Saudi king names new heir to throne in shakeup
Saudi Arabia’s King Salman on Wednesday named his powerful interior minister as heir in a generational shift that also saw one of his sons promoted to second in line to the throne.
A royal decree removed Crown Prince Moqren bin Abdul Aziz bin Saud, 69, as heir and replaced him with Prince Mohammed bin Nayef, 55, who led a crackdown on Al-Qaeda in the oil-rich kingdom a decade ago.
Riyadh also changed its foreign minister in the second major government shakeup since King Salman inherited power in January.
The announcement comes a day after Saudi Arabia said it arrested 93 jihadists since the end of 2014, most of them linked to the Islamic State group, and had foiled several plots to carry out attacks across the kingdom.
“He’s pretty much assured now to become the next king,” a Western diplomatic source said of Mohammed bin Nayef, asking for anonymity.
“It’s a historical shift really. It’s real generational change.”
Accentuating the move to a more youthful leadership, Salman, 79, also promoted one of his sons, Mohammed bin Salman, to be deputy crown prince.
Mohammed bin Salman, in his early 30s, retains the position of defence minister, in which he has overseen more than a month of air strikes against Iran-backed rebels in neighbouring Yemen.
Saudi Arabia’s envoy to the United States, Adel al-Jubeir, 53, was appointed foreign minister.
He replaces Prince Saud al-Faisal who was born in 1940 and “asked to be relieved from his duties due to his health condition,” said a royal decree carried by the official Saudi Press Agency.
The dismissal of Moqren removes one of the few remaining high-level officials from the era of King Abdullah, who died on January 23 and was replaced by Salman, 79.
Moqren would have been the last son of the kingdom’s founder, Abdul Aziz bin Saud, to rule the country established in 1932.
It was the first time a crown prince was relieved of his duty in the kingdom’s history.
Moqren’s removal leaves Mohammed bin Nayef as the first of the second generation, or grandsons of Abdul Aziz, in line to lead the conservative Islamic kingdom.
– ‘Massive capabilities’ –
Mohammed bin Nayef’s appointment further solidifies control of Salman’s Sudayri branch of the royal family. Their influence had waned under Abdullah.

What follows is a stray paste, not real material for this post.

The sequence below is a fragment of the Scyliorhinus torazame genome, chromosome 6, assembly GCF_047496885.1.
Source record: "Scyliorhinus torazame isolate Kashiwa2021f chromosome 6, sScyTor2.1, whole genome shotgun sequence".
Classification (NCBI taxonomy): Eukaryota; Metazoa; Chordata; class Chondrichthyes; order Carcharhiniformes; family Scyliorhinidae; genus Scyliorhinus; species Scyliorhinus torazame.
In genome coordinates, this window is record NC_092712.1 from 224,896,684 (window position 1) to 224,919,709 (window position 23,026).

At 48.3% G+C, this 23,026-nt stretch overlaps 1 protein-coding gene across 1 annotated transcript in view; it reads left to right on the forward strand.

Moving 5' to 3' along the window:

Moqren had no ministerial portfolio and his replacement is not much of a surprise, the diplomatic source said.
The royal decree said that Mohammed bin Salman was named deputy crown prince after proving he possessed “massive capabilities.”
But the reshuffle removed him from one key position, head of the royal court, a move seen by the diplomatic source as pragmatic.
“He can’t do everything,” the source said, noting that Mohammed bin Salman is the only official to sit on two high-level coordinating bodies, one for security and one for the economy.
A statement from the royal court, carried by the SPA, said the removal of Moqren was a response to “what he had expressed about his desire to be relieved from the position of crown prince.”
It added that Moqren was also replaced as deputy prime minister in the world’s largest oil exporter, but it insisted “he will always remain in high regard”.
The decree named Mohammed bin Nayef as deputy prime minister and said he will continue in his position of interior minister and head of the political and security council, a coordinating body.
– New health, economy ministers –
Under Salman, Sunni-dominated Saudi Arabia has adopted a more assertive foreign policy, leading the coalition targeting Shiite rebels in Yemen since late March.
The appointment of Jubeir, who came to attention answering reporters’ questions in the United States in defence of his country’s actions, as foreign minister is unusual as he is not a member of the ruling family.
Prince Saud had held the post since 1975, making him the world’s longest-serving foreign minister.
He was in the United States for back surgery when Salman acceded to the throne.
A royal decree said he has now been appointed as an adviser and a special envoy of the king, as well as a supervisor on foreign affairs.
Salman also named Khalid al-Falih, the head of oil giant Saudi Aramco, as health minister.
According to the company’s website, Falih has been the oil company’s president and CEO since 2009.
Ali al-Naimi retained his position as the OPEC kingpin’s oil minister, which he has held for 20 years.
Minister of Labour Adel Fakieh was moved to the post of economy and planning, as the kingdom seeks to diversify its oil-based economy.